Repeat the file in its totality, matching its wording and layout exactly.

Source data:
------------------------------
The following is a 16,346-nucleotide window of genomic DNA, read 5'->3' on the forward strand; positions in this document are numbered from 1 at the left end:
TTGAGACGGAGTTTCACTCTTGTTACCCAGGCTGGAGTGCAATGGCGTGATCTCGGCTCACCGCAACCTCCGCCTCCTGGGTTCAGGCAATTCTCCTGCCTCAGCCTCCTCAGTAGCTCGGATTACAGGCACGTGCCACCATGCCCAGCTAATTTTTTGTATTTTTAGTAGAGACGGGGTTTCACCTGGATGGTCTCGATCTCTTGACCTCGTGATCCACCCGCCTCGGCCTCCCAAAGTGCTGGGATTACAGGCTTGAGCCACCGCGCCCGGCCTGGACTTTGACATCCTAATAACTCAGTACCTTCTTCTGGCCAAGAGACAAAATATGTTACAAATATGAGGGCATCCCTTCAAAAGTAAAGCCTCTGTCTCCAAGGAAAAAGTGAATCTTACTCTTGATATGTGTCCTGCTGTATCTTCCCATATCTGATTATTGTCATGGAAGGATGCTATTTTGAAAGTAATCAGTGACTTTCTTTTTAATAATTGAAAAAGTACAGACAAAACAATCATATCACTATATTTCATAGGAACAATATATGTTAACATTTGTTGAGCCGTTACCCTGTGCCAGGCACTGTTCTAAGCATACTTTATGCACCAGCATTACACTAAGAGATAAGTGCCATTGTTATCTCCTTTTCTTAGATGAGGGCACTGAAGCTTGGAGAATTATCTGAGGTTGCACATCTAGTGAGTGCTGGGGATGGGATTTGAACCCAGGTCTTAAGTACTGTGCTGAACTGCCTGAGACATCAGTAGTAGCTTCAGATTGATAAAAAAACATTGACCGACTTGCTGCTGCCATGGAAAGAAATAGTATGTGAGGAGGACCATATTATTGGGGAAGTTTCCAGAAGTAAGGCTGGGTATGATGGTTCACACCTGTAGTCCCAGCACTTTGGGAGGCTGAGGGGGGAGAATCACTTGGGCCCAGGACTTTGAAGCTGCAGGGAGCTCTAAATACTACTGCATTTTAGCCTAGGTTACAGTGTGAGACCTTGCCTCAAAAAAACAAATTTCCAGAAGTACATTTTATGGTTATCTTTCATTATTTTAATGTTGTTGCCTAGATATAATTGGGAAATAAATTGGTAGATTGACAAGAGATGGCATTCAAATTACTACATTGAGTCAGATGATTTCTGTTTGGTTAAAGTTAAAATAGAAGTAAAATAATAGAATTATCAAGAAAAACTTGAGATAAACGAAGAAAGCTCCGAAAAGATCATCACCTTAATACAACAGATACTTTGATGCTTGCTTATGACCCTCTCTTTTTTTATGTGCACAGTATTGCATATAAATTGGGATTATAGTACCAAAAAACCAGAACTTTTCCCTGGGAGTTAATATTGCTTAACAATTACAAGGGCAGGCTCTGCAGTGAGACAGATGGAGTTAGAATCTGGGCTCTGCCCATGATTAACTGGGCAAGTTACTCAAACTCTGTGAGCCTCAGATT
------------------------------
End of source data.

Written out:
The following is a 16,346-nucleotide window of genomic DNA, read 5'->3' on the forward strand; positions in this document are numbered from 1 at the left end:
TTGAGACGGAGTTTCACTCTTGTTACCCAGGCTGGAGTGCAATGGCGTGATCTCGGCTCACCGCAACCTCCGCCTCCTGGGTTCAGGCAATTCTCCTGCCTCAGCCTCCTCAGTAGCTCGGATTACAGGCACGTGCCACCATGCCCAGCTAATTTTTTGTATTTTTAGTAGAGACGGGGTTTCACCTGGATGGTCTCGATCTCTTGACCTCGTGATCCACCCGCCTCGGCCTCCCAAAGTGCTGGGATTACAGGCTTGAGCCACCGCGCCCGGCCTGGACTTTGACATCCTAATAACTCAGTACCTTCTTCTGGCCAAGAGACAAAATATGTTACAAATATGAGGGCATCCCTTCAAAAGTAAAGCCTCTGTCTCCAAGGAAAAAGTGAATCTTACTCTTGATATGTGTCCTGCTGTATCTTCCCATATCTGATTATTGTCATGGAAGGATGCTATTTTGAAAGTAATCAGTGACTTTCTTTTTAATAATTGAAAAAGTACAGACAAAACAATCATATCACTATATTTCATAGGAACAATATATGTTAACATTTGTTGAGCCGTTACCCTGTGCCAGGCACTGTTCTAAGCATACTTTATGCACCAGCATTACACTAAGAGATAAGTGCCATTGTTATCTCCTTTTCTTAGATGAGGGCACTGAAGCTTGGAGAATTATCTGAGGTTGCACATCTAGTGAGTGCTGGGGATGGGATTTGAACCCAGGTCTTAAGTACTGTGCTGAACTGCCTGAGACATCAGTAGTAGCTTCAGATTGATAAAAAAACATTGACCGACTTGCTGCTGCCATGGAAAGAAATAGTATGTGAGGAGGACCATATTATTGGGGAAGTTTCCAGAAGTAAGGCTGGGTATGATGGTTCACACCTGTAGTCCCAGCACTTTGGGAGGCTGAGGGGGGAGAATCACTTGGGCCCAGGACTTTGAAGCTGCAGGGAGCTCTAAATACTACTGCATTTTAGCCTAGGTTACAGTGTGAGACCTTGCCTCAAAAAAACAAATTTCCAGAAGTACATTTTATGGTTATCTTTCATTATTTTAATGTTGTTGCCTAGATATAATTGGGAAATAAATTGGTAGATTGACAAGAGATGGCATTCAAATTACTACATTGAGTCAGATGATTTCTGTTTGGTTAAAGTTAAAATAGAAGTAAAATAATAGAATTATCAAGAAAAACTTGAGATAAACGAAGAAAGCTCCGAAAAGATCATCACCTTAATACAACAGATACTTTGATGCTTGCTTATGACCCTCTCTTTTTTTATGTGCACAGTATTGCATATAAATTGGGATTATAGTACCAAAAAACCAGAACTTTTCCCTGGGAGTTAATATTGCTTAACAATTACAAGGGCAGGCTCTGCAGTGAGACAGATGGAGTTAGAATCTGGGCTCTGCCCATGATTAACTGGGCAAGTTACTCAAACTCTGTGAGCCTCAGATT